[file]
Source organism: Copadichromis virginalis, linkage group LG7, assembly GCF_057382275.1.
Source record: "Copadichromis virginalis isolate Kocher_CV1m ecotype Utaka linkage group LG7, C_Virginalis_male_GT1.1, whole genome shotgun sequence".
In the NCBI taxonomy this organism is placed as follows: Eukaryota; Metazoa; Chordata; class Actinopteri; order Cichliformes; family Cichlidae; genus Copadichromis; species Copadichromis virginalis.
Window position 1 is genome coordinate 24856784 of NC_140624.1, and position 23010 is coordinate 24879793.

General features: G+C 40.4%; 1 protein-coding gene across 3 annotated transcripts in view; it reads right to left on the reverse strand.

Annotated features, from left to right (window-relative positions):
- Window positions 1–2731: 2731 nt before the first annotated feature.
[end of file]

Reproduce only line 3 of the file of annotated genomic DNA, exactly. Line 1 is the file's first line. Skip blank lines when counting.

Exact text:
In the NCBI taxonomy this organism is placed as follows: Eukaryota; Metazoa; Chordata; class Actinopteri; order Cichliformes; family Cichlidae; genus Copadichromis; species Copadichromis virginalis.